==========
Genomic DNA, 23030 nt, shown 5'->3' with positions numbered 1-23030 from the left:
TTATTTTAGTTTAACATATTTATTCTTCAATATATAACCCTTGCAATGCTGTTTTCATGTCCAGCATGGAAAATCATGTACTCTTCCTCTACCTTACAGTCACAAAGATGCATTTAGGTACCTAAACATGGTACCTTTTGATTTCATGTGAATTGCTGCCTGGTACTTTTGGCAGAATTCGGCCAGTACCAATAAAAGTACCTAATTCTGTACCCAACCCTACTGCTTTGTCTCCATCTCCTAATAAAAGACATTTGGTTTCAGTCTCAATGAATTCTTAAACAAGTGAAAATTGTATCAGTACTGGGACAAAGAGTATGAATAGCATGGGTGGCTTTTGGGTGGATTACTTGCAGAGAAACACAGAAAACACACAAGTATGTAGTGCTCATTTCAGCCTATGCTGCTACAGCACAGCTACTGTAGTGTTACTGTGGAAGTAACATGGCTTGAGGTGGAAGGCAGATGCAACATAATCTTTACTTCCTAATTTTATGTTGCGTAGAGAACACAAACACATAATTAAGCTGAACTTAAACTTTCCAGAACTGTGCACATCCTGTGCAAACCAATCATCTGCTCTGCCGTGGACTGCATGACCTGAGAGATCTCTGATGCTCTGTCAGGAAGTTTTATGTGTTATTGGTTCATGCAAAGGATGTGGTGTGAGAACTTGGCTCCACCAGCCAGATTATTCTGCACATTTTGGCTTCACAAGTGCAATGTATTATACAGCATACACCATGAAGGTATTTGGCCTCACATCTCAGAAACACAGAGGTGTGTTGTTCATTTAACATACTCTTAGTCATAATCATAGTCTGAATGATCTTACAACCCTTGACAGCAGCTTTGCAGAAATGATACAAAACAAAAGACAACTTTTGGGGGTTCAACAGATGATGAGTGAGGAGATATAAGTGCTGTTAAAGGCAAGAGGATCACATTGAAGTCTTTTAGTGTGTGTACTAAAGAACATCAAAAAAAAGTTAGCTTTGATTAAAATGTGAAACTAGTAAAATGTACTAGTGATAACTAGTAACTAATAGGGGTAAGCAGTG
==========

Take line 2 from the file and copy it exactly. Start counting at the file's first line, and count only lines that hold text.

TTATTTTAGTTTAACATATTTATTCTTCAATATATAACCCTTGCAATGCTGTTTTCATGTCCAGCATGGAAAATCATGTACTCTTCCTCTACCTTACAGTCACAAAGATGCATTTAGGTACCTAAACATGGTACCTTTTGATTTCATGTGAATTGCTGCCTGGTACTTTTGGCAGAATTCGGCCAGTACCAATAAAAGTACCTAATTCTGTACCCAACCCTACTGCTTTGTCTCCATCTCCTAATAAAAGACATTTGGTTTCAGTCTCAATGAATTCTTAAACAAGTGAAAATTGTATCAGTACTGGGACAAAGAGTATGAATAGCATGGGTGGCTTTTGGGTGGATTACTTGCAGAGAAACACAGAAAACACACAAGTATGTAGTGCTCATTTCAGCCTATGCTGCTACAGCACAGCTACTGTAGTGTTACTGTGGAAGTAACATGGCTTGAGGTGGAAGGCAGATGCAACATAATCTTTACTTCCTAATTTTATGTTGCGTAGAGAACACAAACACATAATTAAGCTGAACTTAAACTTTCCAGAACTGTGCACATCCTGTGCAAACCAATCATCTGCTCTGCCGTGGACTGCATGACCTGAGAGATCTCTGATGCTCTGTCAGGAAGTTTTATGTGTTATTGGTTCATGCAAAGGATGTGGTGTGAGAACTTGGCTCCACCAGCCAGATTATTCTGCACATTTTGGCTTCACAAGTGCAATGTATTATACAGCATACACCATGAAGGTATTTGGCCTCACATCTCAGAAACACAGAGGTGTGTTGTTCATTTAACATACTCTTAGTCATAATCATAGTCTGAATGATCTTACAACCCTTGACAGCAGCTTTGCAGAAATGATACAAAACAAAAGACAACTTTTGGGGGTTCAACAGATGATGAGTGAGGAGATATAAGTGCTGTTAAAGGCAAGAGGATCACATTGAAGTCTTTTAGTGTGTGTACTAAAGAACATCAAAAAAAAGTTAGCTTTGATTAAAATGTGAAACTAGTAAAATGTACTAGTGATAACTAGTAACTAATAGGGGTAAGCAGTG